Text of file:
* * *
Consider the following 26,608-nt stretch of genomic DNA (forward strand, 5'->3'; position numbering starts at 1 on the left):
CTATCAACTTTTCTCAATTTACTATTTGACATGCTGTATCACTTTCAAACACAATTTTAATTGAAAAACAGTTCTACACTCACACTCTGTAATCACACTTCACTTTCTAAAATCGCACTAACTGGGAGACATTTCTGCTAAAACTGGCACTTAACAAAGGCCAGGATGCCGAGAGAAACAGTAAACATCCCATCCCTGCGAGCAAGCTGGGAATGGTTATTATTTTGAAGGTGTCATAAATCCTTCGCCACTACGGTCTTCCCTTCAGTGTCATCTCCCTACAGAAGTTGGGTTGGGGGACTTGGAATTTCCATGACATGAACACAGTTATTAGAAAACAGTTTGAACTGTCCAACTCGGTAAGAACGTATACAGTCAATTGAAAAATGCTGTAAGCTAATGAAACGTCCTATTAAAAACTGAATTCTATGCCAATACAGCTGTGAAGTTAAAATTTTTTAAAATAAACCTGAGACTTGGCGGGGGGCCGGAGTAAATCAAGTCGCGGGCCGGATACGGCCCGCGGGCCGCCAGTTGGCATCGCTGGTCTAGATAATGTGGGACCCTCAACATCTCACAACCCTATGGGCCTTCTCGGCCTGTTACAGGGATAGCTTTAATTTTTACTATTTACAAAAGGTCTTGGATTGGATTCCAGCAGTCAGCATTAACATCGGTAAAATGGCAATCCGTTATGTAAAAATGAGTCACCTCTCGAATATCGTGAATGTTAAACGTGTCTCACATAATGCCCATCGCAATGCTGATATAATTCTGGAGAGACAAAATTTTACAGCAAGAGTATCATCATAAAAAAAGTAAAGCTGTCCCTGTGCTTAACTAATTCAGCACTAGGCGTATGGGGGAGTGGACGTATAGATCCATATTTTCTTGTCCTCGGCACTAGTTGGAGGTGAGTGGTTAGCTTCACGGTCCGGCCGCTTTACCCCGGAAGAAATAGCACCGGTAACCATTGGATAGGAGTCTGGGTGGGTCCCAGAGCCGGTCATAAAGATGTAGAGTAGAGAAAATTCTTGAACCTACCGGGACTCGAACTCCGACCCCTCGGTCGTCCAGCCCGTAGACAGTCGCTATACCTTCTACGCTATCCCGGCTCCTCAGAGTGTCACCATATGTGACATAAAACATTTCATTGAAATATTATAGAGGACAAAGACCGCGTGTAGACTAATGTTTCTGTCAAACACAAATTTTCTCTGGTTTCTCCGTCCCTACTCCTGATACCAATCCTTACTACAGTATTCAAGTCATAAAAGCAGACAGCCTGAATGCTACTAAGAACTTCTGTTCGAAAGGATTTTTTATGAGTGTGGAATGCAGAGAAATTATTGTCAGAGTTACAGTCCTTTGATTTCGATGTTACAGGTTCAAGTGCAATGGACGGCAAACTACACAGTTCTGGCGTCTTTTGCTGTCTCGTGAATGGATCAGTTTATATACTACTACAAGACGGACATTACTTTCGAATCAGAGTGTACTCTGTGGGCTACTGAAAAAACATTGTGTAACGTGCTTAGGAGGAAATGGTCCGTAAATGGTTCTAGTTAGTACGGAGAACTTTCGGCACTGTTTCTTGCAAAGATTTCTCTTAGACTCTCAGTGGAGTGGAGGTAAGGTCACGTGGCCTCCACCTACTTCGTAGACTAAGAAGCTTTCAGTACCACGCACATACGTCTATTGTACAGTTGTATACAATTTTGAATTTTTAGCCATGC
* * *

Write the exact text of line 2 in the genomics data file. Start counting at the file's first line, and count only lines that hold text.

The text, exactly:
CTATCAACTTTTCTCAATTTACTATTTGACATGCTGTATCACTTTCAAACACAATTTTAATTGAAAAACAGTTCTACACTCACACTCTGTAATCACACTTCACTTTCTAAAATCGCACTAACTGGGAGACATTTCTGCTAAAACTGGCACTTAACAAAGGCCAGGATGCCGAGAGAAACAGTAAACATCCCATCCCTGCGAGCAAGCTGGGAATGGTTATTATTTTGAAGGTGTCATAAATCCTTCGCCACTACGGTCTTCCCTTCAGTGTCATCTCCCTACAGAAGTTGGGTTGGGGGACTTGGAATTTCCATGACATGAACACAGTTATTAGAAAACAGTTTGAACTGTCCAACTCGGTAAGAACGTATACAGTCAATTGAAAAATGCTGTAAGCTAATGAAACGTCCTATTAAAAACTGAATTCTATGCCAATACAGCTGTGAAGTTAAAATTTTTTAAAATAAACCTGAGACTTGGCGGGGGGCCGGAGTAAATCAAGTCGCGGGCCGGATACGGCCCGCGGGCCGCCAGTTGGCATCGCTGGTCTAGATAATGTGGGACCCTCAACATCTCACAACCCTATGGGCCTTCTCGGCCTGTTACAGGGATAGCTTTAATTTTTACTATTTACAAAAGGTCTTGGATTGGATTCCAGCAGTCAGCATTAACATCGGTAAAATGGCAATCCGTTATGTAAAAATGAGTCACCTCTCGAATATCGTGAATGTTAAACGTGTCTCACATAATGCCCATCGCAATGCTGATATAATTCTGGAGAGACAAAATTTTACAGCAAGAGTATCATCATAAAAAAAGTAAAGCTGTCCCTGTGCTTAACTAATTCAGCACTAGGCGTATGGGGGAGTGGACGTATAGATCCATATTTTCTTGTCCTCGGCACTAGTTGGAGGTGAGTGGTTAGCTTCACGGTCCGGCCGCTTTACCCCGGAAGAAATAGCACCGGTAACCATTGGATAGGAGTCTGGGTGGGTCCCAGAGCCGGTCATAAAGATGTAGAGTAGAGAAAATTCTTGAACCTACCGGGACTCGAACTCCGACCCCTCGGTCGTCCAGCCCGTAGACAGTCGCTATACCTTCTACGCTATCCCGGCTCCTCAGAGTGTCACCATATGTGACATAAAACATTTCATTGAAATATTATAGAGGACAAAGACCGCGTGTAGACTAATGTTTCTGTCAAACACAAATTTTCTCTGGTTTCTCCGTCCCTACTCCTGATACCAATCCTTACTACAGTATTCAAGTCATAAAAGCAGACAGCCTGAATGCTACTAAGAACTTCTGTTCGAAAGGATTTTTTATGAGTGTGGAATGCAGAGAAATTATTGTCAGAGTTACAGTCCTTTGATTTCGATGTTACAGGTTCAAGTGCAATGGACGGCAAACTACACAGTTCTGGCGTCTTTTGCTGTCTCGTGAATGGATCAGTTTATATACTACTACAAGACGGACATTACTTTCGAATCAGAGTGTACTCTGTGGGCTACTGAAAAAACATTGTGTAACGTGCTTAGGAGGAAATGGTCCGTAAATGGTTCTAGTTAGTACGGAGAACTTTCGGCACTGTTTCTTGCAAAGATTTCTCTTAGACTCTCAGTGGAGTGGAGGTAAGGTCACGTGGCCTCCACCTACTTCGTAGACTAAGAAGCTTTCAGTACCACGCACATACGTCTATTGTACAGTTGTATACAATTTTGAATTTTTAGCCATGC